United States. Congress. House. Committee on Inter.

Enabling the people of Hawaii and Alaska each to form a constitution and State Government and to be admitted into the Union on an equal footing with the original States online

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LIBRARY OF CONGRESS.

Slielf-'-ai..^-5T^:
. ) ^^ ^

UNITED STATES OF AMERICA.



POEMS.



POEMS



FACTS AND FANCIES, PRACTICAL POINTS,
COMMON OBSERVATION, ETC.

SAM'L DONALDSON.




PHILADELPHIA:

1885.



— -A






Copyright, i88^, by Sam' I Donaldson.



DEDICATION.

TO the honest reader I dedicate this work.
Left alone in youth, with my father and
sisters, to pay for our farm by hard work and
economy, precluded the advantages, even of the
then inefficient, rural educational facilities. Thirst-
ing for information, I improved rough weather and
leisure moments in reading every book procura-
ble, even by borrowing proclivities. I put ten
dollars in a "Webster's Unabridged," the best
investment I ever vested.

I began and persistently kept up for twenty
years, a diary, noting events and changes, atmos-
pheric, agricultural, domestic, political, etc., that
came within my range of information and observa-
tion. This practice improved penmanship and
composition, disciplined thought, strengthened
memory and cultured the mind, so that my daily
evening task became a real pleasure. I opened
years and months with verses descriptive of the
season or subject. When misfortune buried peace
(I)



and pleasure beneath a broken heart, and sent me
from a desirable home adrift, alone in a relentless
world, I found Nature truer than nezus, and the
Muse more honorable and mitigating than man.
I studied Nature and character and made the
Muse my monitor.

If on some friendly toes I tramp.

Then I shall feel most glad
If you're not Solomon's foolish scamp.

Whom kind reproof makes mad.

But rather like his good, wise man.
Reproof will make you love me; —

Respect keeps Reason in the van,
As sure as God's above me.

Think! never admitting an error,
Is proof we are growing no wiser.

Buried time and talents bring terror,
As Death will to selfish miser.

Sam'l Donaldson.



PREFACE OF POSEY.

For a memorandum this book was intended;
Enjoyment and amusement also were blended.
Sometimes I woo the fair Muse for an ode;
She laughs and lures and leaves me at the node.
Oft when I am winnowing chaff irom. wheat,
She lilts my lyre and makes my brain her seat.
When I find grains of gold in some man's sand;
On fancy, she paints pearls with her fair hand;
Then I must swiftly string them into verses ;
Oft at the risk of reaping some men's curses.
For shams and sycophants I have but scorn,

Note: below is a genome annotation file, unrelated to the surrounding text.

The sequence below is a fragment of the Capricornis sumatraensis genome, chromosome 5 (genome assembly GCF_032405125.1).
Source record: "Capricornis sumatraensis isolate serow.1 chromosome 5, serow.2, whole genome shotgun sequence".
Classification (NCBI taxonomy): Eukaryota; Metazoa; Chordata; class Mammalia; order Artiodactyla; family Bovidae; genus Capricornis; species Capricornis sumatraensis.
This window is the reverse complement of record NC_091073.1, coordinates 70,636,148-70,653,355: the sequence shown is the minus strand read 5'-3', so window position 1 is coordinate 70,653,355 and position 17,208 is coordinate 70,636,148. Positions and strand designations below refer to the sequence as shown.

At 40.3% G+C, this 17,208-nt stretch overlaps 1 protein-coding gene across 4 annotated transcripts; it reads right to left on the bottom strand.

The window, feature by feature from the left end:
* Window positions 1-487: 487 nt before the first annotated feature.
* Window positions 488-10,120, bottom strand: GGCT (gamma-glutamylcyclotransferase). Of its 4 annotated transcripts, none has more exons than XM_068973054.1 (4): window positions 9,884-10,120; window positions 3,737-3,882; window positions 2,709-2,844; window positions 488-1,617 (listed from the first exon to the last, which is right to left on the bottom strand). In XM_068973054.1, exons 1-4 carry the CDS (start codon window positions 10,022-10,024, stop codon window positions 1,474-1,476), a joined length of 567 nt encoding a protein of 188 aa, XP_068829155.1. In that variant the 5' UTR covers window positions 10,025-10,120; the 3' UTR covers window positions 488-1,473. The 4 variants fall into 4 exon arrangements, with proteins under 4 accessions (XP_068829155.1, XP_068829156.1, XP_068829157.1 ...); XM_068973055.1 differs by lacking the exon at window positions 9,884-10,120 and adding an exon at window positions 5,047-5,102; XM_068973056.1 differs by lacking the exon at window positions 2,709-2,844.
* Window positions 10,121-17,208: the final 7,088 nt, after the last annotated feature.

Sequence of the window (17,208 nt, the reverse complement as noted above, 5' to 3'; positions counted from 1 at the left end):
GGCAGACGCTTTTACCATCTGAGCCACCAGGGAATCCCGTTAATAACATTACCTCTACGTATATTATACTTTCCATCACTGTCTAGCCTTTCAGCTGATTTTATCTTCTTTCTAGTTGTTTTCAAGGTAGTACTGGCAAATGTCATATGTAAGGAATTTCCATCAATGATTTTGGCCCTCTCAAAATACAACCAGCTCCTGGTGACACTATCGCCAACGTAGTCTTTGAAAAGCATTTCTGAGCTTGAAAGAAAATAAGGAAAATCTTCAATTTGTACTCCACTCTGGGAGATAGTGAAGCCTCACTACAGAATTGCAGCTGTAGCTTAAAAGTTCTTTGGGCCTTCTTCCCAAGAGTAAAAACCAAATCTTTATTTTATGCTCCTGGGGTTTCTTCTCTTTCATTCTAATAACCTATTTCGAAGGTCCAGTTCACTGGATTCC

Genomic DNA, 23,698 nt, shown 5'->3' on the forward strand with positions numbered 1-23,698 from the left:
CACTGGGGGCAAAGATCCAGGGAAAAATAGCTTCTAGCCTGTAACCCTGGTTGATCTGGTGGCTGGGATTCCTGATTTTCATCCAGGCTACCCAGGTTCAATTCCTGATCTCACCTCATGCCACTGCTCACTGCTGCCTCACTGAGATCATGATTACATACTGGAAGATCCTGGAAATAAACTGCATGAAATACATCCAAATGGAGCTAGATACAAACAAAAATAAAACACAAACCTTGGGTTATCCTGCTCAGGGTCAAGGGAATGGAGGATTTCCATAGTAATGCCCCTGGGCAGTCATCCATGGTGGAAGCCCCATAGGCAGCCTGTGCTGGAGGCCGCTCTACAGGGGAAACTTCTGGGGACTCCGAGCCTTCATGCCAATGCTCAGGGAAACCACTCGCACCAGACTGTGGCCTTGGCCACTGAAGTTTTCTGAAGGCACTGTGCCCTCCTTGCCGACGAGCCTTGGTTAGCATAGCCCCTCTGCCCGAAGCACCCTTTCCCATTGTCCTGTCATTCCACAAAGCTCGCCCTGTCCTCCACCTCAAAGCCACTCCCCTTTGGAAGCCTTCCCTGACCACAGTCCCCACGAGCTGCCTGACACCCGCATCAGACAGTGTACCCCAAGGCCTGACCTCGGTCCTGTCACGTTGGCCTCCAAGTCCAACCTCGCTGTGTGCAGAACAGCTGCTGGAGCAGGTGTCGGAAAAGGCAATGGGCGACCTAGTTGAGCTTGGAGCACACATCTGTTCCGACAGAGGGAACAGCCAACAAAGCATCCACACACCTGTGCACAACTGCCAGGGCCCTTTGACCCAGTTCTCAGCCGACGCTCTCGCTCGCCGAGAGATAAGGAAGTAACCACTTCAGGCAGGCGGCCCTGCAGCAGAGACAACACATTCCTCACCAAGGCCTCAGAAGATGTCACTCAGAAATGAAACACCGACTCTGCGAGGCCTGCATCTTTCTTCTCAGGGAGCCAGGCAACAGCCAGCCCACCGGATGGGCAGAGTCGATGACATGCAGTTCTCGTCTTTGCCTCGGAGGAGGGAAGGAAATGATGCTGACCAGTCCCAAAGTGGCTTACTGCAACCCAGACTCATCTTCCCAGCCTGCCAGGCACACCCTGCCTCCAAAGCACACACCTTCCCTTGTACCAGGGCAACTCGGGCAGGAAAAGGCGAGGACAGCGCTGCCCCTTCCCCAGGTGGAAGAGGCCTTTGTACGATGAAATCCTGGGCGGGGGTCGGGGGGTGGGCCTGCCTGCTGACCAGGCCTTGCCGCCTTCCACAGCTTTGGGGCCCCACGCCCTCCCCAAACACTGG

Would I could confound such with Gabriel's horn.
I've meed for human merit, high or low,
Praise, I sing, for honor in friend or foe.
My fervent zeal's to elevate the Race,
Cause God's image, to glow in each man's face.
This rhythmic book of Samuel, I indite;
All who would con, I cheerfully invite.
Excuse my faults, I'm not an erudite;
Critics may bark, but I don't fear their bite.

Sam'l Donaldson.



DIARY HEADING, JANUARY, 1861.

Give thanks and glory unto Him,
Who brought us through this world of sin,
In health and strength another year;
Nor gave us cause to drop a tear.

Our barns are full to overflowing.
Our stock, all kinds, are fat and growing,
In peace and plenty we've been dreaming,
O, may our happiness continue gleaming.

Alas! a mighty cloud of trouble

Hangs o'er our land;
I fear its contents, more than double

What we can stand
Will burst upon us in our happy homes so free;
The Goddess of Liberty then destroyed shall be.

Then a by-word and scorn,
We shall be, you shall see.

To all the world, forlorn,
Mis-e-ry.

(5)



DIARY HEADING FOR APRIL, i86]

April's warm and genial showers

Which fall so free,
Will germinate the lovely bowers

Which May shall see.

Awake ! O earth, and be revived :
The time for Spring has now arrived,
Put on thy robes of lovely green.
Shine as a maid of sweet sixteen.



DIARY, MAY, 1861.

Ambrosial May!

Thy fragrant day,
Is hailed with great delight;

Thy gentle breeze,

Wafts through the trees,
Thy odor every night.

Thy lucid loveliness at morn,
Ere the king of day doth rise,

Melliferous dew-drops flowers adorn.
Luscious to observing eyes.



JUNE, 1 86 1.

lement, genial
Sunny June, thou art sublime.



In our clement, genial clime



DIARY HEADING, JULY, 1861

Welcome, welcome, kind July,
You give us wheat, corn, oats and rye,
Although you make us work so hard,
We'll sing with the soul of a bard.

Your glorious Fourth, the sacred day

The Sabbath of the Nation :
We hail with joyful hearts alway,

And with a grand ovation.

AUGUST, 1 86 1.
Along comes August,

Summer's winding sheet;
Weary man may chew his crust.

And rest his hands and feet.

Harvest is over and past.
We'll rest from our labors at last.
We'll refresh and recruit the whole man,
And enjoy life as well as we can.



8